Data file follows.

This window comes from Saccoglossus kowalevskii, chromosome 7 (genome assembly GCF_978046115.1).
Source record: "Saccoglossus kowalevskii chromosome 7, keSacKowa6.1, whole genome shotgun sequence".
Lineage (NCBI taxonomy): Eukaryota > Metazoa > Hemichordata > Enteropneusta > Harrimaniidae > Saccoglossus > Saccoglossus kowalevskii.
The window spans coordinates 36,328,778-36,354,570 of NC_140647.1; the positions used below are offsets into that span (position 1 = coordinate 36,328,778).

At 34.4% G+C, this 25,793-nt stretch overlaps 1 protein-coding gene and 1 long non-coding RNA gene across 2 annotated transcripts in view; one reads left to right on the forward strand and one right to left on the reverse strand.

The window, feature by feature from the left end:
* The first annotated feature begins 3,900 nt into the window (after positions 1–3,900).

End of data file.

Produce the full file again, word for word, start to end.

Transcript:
This window comes from Saccoglossus kowalevskii, chromosome 7 (genome assembly GCF_978046115.1).
Source record: "Saccoglossus kowalevskii chromosome 7, keSacKowa6.1, whole genome shotgun sequence".
Lineage (NCBI taxonomy): Eukaryota > Metazoa > Hemichordata > Enteropneusta > Harrimaniidae > Saccoglossus > Saccoglossus kowalevskii.
The window spans coordinates 36,328,778-36,354,570 of NC_140647.1; the positions used below are offsets into that span (position 1 = coordinate 36,328,778).

At 34.4% G+C, this 25,793-nt stretch overlaps 1 protein-coding gene and 1 long non-coding RNA gene across 2 annotated transcripts in view; one reads left to right on the forward strand and one right to left on the reverse strand.

The window, feature by feature from the left end:
* The first annotated feature begins 3,900 nt into the window (after positions 1–3,900).